In February, a panel of three judges from the Ninth Circuit ruled that California's ban on same-sex marriage was unconstitutional. Proponents of Proposition 8 then asked for a larger review by 11 of the 25 members of the circuit court; today's vote by a majority of the Ninth Circuit denies reconsideration of the decision.
The Ninth Circuit said that California's ban on same-sex marriages would remain in place for now. The circuit court gave 90 days for an appeal to be filed with the U.S. Supreme Court.
In response to the decision, Alliance Defense Fund senior counsel Brian Raum pointed to a dissenting opinion by Judge Diarmuid O'Scannlain, beginning with a quote from President Obama's recent announcement that he supported same-sex marriage. The president called for a "respectful conversation" as states decide the issue.
"Today our court has silenced any such respectful conversation," O'Scannlain wrote. "We should not have so roundly trumped California's democratic process without at least discussing this unparalleled decision as an en banc court."
The Supreme Court may not give the case a full review. Despite the salience of same-sex marriage in national politics, the legal issues raised by the panel could be too narrow to merit the Supreme Court's attention. Judge Stephen Reinhardt wrote a carefully tailored decision in February that limits its importance to constitutional jurisprudence.
The three judge panel said in February that the events in California were unique because same-sex couples were able to marry before the proposition changed the state constitution. Other states could, under the ruling, preemptively ban same-sex marriages, but they cannot nullify same-sex marriages already in place.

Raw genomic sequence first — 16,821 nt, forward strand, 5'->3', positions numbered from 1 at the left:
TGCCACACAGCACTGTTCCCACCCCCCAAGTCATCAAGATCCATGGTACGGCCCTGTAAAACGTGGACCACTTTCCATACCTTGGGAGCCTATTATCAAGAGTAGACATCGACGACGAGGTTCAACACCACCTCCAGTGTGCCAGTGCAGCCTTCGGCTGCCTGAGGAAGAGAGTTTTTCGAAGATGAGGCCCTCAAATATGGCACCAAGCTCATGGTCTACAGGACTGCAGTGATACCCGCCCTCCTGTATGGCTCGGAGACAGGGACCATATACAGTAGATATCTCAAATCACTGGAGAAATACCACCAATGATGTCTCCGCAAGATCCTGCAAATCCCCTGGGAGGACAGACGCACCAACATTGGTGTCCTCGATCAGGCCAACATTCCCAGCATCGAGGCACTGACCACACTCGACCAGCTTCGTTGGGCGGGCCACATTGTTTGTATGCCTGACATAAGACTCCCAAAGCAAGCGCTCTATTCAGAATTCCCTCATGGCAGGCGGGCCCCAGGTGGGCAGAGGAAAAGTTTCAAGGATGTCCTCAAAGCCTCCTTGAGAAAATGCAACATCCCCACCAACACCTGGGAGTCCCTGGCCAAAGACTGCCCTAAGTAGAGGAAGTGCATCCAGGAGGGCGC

In May 2008, the state supreme court ruled that a law passed by voters in 2000 defining marriage as the union between one man and one woman violated the state constitution's gender and sexual orientation protections. The voters overturned the decision just months later in November by passing Proposition 8, which added to the state constitution, "Only marriage between a man and a woman is valid or recognized in California."
The issue with Proposition 8, according to the panel, was that it not only banned future same-sex marriages, it also invalidated the 18,000 same-sex marriages that occurred in the months between the state supreme court decision and passage of the proposition.
"Proposition 8 serves no purpose, and has no effect, other than to lessen the status and human dignity of gays and lesbians in California, and to officially reclassify their relationships and families as inferior to those of opposite-sex couples," the panel wrote.
The panel rejected arguments that the proposition advanced legitimate state interests in areas such as child-rearing, procreation, education, or religious freedom, saying that the proposition was instead motivated by hostility toward homosexuals.
Charles Cooper, lead counsel in favor of the proposition, said, "The idea that Californians—of all people—sought to 'send a message that gays and lesbians are of lesser worth,' as the [February panel's] decision claims, is simply absurd. Voters from all walks of life, political parties, races, and creeds supported Proposition 8."
The Supreme Court could decide to deny consideration of the appeal, which would allow the panel's ruling to stand. If the Court hears the case, it would likely consider only the constitutional issues raised by the appeals court. The Court is not limited in any way and could decide to take the case and make a decision on broader questions about the constitutionality of same-sex marriage, states' rights, and the legitimate powers of government.